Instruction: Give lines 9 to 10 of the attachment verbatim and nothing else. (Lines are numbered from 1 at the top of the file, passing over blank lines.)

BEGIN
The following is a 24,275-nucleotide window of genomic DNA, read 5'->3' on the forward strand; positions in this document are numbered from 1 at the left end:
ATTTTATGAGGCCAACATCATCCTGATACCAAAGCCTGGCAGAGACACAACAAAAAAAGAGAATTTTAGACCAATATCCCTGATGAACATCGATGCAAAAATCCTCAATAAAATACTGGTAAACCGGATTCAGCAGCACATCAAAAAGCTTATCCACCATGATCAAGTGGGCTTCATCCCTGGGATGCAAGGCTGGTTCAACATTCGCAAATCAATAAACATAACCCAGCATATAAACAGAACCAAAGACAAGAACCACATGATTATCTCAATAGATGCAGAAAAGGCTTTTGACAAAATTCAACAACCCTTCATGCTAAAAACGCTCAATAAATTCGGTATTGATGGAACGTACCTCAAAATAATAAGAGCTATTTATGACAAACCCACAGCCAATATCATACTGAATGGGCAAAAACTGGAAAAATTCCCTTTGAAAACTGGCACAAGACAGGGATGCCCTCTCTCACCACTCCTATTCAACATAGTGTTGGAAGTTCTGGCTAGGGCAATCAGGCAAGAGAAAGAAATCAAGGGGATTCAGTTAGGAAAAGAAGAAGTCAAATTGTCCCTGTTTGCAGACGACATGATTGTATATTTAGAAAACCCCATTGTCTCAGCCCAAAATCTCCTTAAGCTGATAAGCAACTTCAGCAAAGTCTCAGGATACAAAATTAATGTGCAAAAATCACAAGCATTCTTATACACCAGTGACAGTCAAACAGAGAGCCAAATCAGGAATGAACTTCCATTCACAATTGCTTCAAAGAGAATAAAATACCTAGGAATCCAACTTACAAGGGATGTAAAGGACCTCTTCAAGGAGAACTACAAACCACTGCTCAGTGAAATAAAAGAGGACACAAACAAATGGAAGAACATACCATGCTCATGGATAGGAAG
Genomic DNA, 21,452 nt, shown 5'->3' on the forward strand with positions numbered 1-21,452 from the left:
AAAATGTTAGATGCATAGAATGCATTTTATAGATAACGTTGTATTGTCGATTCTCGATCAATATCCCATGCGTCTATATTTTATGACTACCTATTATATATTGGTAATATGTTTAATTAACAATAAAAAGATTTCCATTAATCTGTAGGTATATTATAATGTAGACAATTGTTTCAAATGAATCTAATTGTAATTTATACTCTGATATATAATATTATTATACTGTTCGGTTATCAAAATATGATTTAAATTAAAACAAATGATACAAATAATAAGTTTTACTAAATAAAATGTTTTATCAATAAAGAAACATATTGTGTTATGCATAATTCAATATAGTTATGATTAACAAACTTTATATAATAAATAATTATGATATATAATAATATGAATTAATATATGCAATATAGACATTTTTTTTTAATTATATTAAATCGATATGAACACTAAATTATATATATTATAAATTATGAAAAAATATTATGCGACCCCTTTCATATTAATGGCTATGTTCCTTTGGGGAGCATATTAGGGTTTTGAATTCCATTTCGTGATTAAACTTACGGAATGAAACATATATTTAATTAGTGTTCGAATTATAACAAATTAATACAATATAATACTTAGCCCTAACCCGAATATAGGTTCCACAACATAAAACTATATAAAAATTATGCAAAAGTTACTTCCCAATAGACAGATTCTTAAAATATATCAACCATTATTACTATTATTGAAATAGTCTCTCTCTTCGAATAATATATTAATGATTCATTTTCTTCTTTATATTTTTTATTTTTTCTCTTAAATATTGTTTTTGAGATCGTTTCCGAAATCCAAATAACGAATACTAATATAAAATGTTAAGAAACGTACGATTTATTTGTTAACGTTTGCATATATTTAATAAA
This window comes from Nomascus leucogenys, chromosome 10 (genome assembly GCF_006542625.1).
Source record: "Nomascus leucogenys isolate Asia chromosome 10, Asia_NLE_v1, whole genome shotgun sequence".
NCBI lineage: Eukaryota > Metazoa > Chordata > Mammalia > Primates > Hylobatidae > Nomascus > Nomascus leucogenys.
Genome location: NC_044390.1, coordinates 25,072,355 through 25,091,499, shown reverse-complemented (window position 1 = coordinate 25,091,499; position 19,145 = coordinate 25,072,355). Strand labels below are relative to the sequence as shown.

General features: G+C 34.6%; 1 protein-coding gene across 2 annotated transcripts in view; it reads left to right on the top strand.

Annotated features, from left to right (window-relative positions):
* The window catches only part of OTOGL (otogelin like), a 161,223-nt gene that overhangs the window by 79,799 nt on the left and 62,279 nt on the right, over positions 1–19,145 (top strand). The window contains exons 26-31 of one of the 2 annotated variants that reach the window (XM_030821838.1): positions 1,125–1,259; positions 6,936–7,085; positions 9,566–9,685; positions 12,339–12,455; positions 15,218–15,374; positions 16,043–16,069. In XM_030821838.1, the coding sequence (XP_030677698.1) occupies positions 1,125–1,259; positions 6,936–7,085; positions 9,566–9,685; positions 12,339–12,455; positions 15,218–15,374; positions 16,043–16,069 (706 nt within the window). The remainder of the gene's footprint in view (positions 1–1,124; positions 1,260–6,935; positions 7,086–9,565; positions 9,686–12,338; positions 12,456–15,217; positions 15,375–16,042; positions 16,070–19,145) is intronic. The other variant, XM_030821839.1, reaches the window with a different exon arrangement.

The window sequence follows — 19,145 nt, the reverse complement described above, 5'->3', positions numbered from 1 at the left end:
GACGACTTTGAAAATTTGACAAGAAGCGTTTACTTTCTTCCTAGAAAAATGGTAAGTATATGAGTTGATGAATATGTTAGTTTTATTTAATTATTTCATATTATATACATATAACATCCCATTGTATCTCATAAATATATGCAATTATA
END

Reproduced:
General features: G+C 34.6%; 1 protein-coding gene across 2 annotated transcripts in view; it reads left to right on the top strand.

Annotated features, from left to right (window-relative positions):